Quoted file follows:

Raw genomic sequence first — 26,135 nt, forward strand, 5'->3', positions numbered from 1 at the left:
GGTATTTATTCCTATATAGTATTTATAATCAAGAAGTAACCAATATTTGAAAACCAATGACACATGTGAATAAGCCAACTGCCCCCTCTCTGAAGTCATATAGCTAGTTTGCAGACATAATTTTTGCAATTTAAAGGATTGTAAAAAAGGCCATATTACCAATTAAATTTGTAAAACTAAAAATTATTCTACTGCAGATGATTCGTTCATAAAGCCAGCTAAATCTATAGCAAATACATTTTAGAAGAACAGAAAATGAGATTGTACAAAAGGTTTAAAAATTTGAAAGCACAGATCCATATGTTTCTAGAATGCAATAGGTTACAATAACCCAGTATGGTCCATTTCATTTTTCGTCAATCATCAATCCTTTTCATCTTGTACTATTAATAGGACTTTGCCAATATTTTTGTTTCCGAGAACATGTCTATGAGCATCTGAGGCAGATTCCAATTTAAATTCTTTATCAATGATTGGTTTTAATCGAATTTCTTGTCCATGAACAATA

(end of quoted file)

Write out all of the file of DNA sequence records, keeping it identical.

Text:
Raw genomic sequence first — 26,135 nt, forward strand, 5'->3', positions numbered from 1 at the left:
GGTATTTATTCCTATATAGTATTTATAATCAAGAAGTAACCAATATTTGAAAACCAATGACACATGTGAATAAGCCAACTGCCCCCTCTCTGAAGTCATATAGCTAGTTTGCAGACATAATTTTTGCAATTTAAAGGATTGTAAAAAAGGCCATATTACCAATTAAATTTGTAAAACTAAAAATTATTCTACTGCAGATGATTCGTTCATAAAGCCAGCTAAATCTATAGCAAATACATTTTAGAAGAACAGAAAATGAGATTGTACAAAAGGTTTAAAAATTTGAAAGCACAGATCCATATGTTTCTAGAATGCAATAGGTTACAATAACCCAGTATGGTCCATTTCATTTTTCGTCAATCATCAATCCTTTTCATCTTGTACTATTAATAGGACTTTGCCAATATTTTTGTTTCCGAGAACATGTCTATGAGCATCTGAGGCAGATTCCAATTTAAATTCTTTATCAATGATTGGTTTTAATCGAATTTCTTGTCCATGAACAATA